Remember Norwegian Wood, the book about wood that topped the bestseller list ?? Well Mytting has now written a novel, not his first but the first one to be translated into English. Is it any good???  Yes, most definitely.

It tells the story of Edvard, a young man who grows up on his Grandfather's  potato farm in Norway. Life is not easy, his parents are dead, killed in a mysterious accident in 1971 and his Grandfather is reviled for being a Nazi sympathiser during the second world war.

When his Grandfather dies Edvard resolves to find out about his past, how and why his parents died and the truth about the apparent estrangement of his Grandfather's brother Einar.

Letters found in a forgotten room and discussions with the aged Priest open up a veritable pandora's box of questions that drive Edvard to the wind, rain soaked Shetland Islands and finally to the battlefields of the Somme in France.

It is beautifully written with tenderness and emotion and the characters are wonderful.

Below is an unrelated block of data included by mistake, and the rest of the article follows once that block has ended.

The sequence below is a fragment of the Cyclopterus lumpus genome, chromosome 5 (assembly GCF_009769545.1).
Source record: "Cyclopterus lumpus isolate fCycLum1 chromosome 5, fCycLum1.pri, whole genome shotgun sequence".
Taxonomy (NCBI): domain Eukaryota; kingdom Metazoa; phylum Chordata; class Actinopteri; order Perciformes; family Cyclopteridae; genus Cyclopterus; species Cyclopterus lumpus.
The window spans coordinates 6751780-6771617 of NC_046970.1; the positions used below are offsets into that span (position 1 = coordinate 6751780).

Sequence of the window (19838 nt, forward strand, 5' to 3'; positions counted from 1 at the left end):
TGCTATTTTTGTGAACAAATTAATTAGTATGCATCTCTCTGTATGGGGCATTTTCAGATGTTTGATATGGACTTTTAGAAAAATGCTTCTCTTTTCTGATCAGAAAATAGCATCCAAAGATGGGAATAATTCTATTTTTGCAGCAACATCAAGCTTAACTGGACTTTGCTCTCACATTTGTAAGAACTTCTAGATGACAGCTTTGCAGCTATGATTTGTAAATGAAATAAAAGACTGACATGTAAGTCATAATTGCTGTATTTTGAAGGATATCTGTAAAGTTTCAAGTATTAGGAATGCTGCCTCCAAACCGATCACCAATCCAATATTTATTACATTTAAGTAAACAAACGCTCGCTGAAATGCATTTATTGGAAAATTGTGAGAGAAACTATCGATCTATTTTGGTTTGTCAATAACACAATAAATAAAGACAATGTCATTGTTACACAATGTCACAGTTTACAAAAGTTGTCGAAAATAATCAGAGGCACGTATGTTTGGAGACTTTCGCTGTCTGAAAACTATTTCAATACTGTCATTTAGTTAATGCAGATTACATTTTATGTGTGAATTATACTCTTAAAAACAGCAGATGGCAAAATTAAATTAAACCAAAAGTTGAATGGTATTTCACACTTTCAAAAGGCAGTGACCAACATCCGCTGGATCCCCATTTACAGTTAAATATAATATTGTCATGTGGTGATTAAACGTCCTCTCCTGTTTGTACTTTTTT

From the first page to the last I was completely hooked. This book has everything.

It is a love story based in the past and the present. It is a tale of obsession, of war, of wood and of forgiveness.

A must read for anyone. I believe Mytting has another bestseller on his hands!

About the Author

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Lars Mytting is a novelist and a journalist who was born in Favang, Norway, in 1968.

The Sixteen trees of the Somme was awarded the Norwegian National Booksellers Prize and will be made into a film.

He is previously know for his non fiction book, Norwegian Wood which was a huge bestseller.



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T is for Tree by Greg Fowler  Black and White Publishing August 10th 2017